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PLoS Comput Biol. 2019 Feb 4;15(2):e1006579. doi: 10.1371/journal.pcbi.1006579. eCollection 2019 Feb.

Noise-resistant developmental reproducibility in vertebrate somite formation.

Author information

1
Laboratory of Theoretical Biology, Research Center for Dynamic Living Systems, Graduate School of Biostudies, Kyoto University, Yoshidakonoecho, Sakyo, Kyoto, Japan.
2
Gene Regulation Research, Division of Biological Science, Nara Institute of Science and Technology, Takayama, Nara, Japan.
3
Graduate School of Informatics, Kyoto University, Yoshidahonmachi, Sakyo, Kyoto, Japan.

Abstract

The reproducibility of embryonic development is remarkable, although molecular processes are intrinsically stochastic at the single-cell level. How the multicellular system resists the inevitable noise to acquire developmental reproducibility constitutes a fundamental question in developmental biology. Toward this end, we focused on vertebrate somitogenesis as a representative system, because somites are repeatedly reproduced within a single embryo whereas such reproducibility is lost in segmentation clock gene-deficient embryos. However, the effect of noise on developmental reproducibility has not been fully investigated, because of the technical difficulty in manipulating the noise intensity in experiments. In this study, we developed a computational model of ERK-mediated somitogenesis, in which bistable ERK activity is regulated by an FGF gradient, cell-cell communication, and the segmentation clock, subject to the intrinsic noise. The model simulation generated our previous in vivo observation that the ERK activity was distributed in a step-like gradient in the presomitic mesoderm, and its boundary was posteriorly shifted by the clock in a stepwise manner, leading to regular somite formation. Here, we showed that this somite regularity was robustly maintained against the noise. Removing the clock from the model predicted that the stepwise shift of the ERK activity occurs at irregular timing with irregular distance owing to the noise, resulting in somite size variation. This model prediction was recently confirmed by live imaging of ERK activity in zebrafish embryos. Through theoretical analysis, we presented a mechanism by which the clock reduces the inherent somite irregularity observed in clock-deficient embryos. Therefore, this study indicates a novel role of the segmentation clock in noise-resistant developmental reproducibility.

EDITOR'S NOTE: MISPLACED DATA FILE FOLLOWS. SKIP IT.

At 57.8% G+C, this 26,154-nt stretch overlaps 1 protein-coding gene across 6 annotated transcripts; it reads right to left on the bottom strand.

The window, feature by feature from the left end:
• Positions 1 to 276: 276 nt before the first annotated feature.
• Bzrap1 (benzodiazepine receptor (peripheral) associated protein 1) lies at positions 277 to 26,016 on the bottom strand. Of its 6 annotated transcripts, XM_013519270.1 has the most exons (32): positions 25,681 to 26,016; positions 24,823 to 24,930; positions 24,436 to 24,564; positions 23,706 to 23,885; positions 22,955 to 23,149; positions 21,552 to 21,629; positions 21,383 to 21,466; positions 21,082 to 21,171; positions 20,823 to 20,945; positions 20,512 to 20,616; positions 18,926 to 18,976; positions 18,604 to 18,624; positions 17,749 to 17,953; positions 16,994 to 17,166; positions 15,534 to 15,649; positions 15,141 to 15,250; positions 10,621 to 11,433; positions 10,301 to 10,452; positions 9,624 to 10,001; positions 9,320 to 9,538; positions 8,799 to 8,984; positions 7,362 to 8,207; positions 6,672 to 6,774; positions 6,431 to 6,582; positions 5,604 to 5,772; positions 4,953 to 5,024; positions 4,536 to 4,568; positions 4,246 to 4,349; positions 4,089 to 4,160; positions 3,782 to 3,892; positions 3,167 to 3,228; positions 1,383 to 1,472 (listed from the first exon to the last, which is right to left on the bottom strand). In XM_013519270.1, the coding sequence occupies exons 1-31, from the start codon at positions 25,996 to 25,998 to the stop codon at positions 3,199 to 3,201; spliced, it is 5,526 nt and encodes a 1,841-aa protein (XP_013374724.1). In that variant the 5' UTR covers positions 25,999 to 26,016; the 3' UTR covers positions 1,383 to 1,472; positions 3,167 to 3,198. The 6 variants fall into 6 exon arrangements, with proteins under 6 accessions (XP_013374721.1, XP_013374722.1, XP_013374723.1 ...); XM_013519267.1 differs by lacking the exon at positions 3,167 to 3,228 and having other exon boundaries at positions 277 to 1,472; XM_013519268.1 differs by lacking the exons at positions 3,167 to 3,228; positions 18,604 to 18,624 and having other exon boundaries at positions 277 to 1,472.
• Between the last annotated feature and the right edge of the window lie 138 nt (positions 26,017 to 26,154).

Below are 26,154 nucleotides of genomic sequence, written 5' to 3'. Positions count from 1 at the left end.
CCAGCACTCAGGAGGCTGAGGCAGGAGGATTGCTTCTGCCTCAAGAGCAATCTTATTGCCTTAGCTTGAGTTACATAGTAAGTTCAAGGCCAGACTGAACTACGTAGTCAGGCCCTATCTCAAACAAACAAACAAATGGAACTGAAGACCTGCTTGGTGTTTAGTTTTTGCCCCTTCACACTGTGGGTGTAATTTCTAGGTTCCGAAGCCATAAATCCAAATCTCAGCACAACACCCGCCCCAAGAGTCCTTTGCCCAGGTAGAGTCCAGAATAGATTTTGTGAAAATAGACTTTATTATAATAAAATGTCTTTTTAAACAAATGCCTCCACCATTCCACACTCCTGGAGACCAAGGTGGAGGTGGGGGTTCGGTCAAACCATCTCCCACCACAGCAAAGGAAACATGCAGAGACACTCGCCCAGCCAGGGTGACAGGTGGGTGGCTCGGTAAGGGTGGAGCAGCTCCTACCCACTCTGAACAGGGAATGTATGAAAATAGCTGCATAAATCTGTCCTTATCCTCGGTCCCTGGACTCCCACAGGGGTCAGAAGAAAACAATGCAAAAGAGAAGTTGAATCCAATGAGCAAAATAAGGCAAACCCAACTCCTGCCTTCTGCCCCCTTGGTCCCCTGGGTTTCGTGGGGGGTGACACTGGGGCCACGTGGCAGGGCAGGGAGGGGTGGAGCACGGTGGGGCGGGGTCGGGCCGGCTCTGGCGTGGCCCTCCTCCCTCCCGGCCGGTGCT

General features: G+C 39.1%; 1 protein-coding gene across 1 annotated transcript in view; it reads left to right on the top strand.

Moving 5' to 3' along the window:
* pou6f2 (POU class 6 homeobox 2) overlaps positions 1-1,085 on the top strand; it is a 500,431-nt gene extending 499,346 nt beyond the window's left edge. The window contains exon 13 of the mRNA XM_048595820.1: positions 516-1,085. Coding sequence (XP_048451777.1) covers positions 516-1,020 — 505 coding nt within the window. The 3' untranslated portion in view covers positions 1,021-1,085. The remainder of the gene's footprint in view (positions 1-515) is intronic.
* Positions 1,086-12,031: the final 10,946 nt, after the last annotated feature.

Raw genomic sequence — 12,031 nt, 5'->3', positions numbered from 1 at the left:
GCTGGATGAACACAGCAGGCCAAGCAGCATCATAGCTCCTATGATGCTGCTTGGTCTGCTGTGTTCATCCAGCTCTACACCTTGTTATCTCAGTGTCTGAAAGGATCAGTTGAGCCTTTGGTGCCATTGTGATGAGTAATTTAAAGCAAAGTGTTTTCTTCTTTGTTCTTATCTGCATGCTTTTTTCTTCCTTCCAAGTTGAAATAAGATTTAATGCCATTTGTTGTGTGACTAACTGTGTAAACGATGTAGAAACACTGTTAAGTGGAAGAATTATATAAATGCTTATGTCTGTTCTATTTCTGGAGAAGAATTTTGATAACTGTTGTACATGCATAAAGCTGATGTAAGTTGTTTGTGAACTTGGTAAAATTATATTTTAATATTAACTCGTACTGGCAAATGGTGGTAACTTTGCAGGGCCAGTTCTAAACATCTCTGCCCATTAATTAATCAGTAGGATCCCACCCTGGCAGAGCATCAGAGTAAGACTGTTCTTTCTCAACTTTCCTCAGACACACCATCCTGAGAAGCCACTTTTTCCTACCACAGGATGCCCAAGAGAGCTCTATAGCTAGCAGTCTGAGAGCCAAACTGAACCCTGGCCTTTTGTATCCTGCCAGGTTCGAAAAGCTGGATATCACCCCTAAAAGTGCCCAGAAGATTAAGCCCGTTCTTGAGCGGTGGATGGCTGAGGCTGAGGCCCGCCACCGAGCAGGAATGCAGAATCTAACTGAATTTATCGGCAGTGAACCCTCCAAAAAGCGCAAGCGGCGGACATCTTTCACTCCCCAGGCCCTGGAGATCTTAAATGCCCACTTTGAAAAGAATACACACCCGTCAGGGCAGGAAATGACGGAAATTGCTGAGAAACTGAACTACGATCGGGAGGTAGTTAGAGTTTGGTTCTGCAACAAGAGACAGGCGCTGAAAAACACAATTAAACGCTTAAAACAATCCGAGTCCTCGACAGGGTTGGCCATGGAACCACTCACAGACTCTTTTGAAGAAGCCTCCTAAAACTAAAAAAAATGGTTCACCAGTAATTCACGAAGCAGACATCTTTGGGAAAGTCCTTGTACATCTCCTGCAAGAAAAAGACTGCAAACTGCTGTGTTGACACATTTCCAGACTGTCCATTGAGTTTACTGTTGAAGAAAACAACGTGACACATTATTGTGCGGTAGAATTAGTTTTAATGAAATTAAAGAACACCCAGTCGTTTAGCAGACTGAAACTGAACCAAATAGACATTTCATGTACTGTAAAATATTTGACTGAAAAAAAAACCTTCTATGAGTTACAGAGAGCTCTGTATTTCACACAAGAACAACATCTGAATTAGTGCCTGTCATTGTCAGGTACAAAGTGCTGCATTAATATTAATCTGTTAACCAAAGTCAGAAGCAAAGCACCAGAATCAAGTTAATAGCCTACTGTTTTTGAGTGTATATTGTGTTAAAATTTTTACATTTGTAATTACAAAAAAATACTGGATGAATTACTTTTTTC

Conflict of interest statement

The authors have declared that no competing interests exist.

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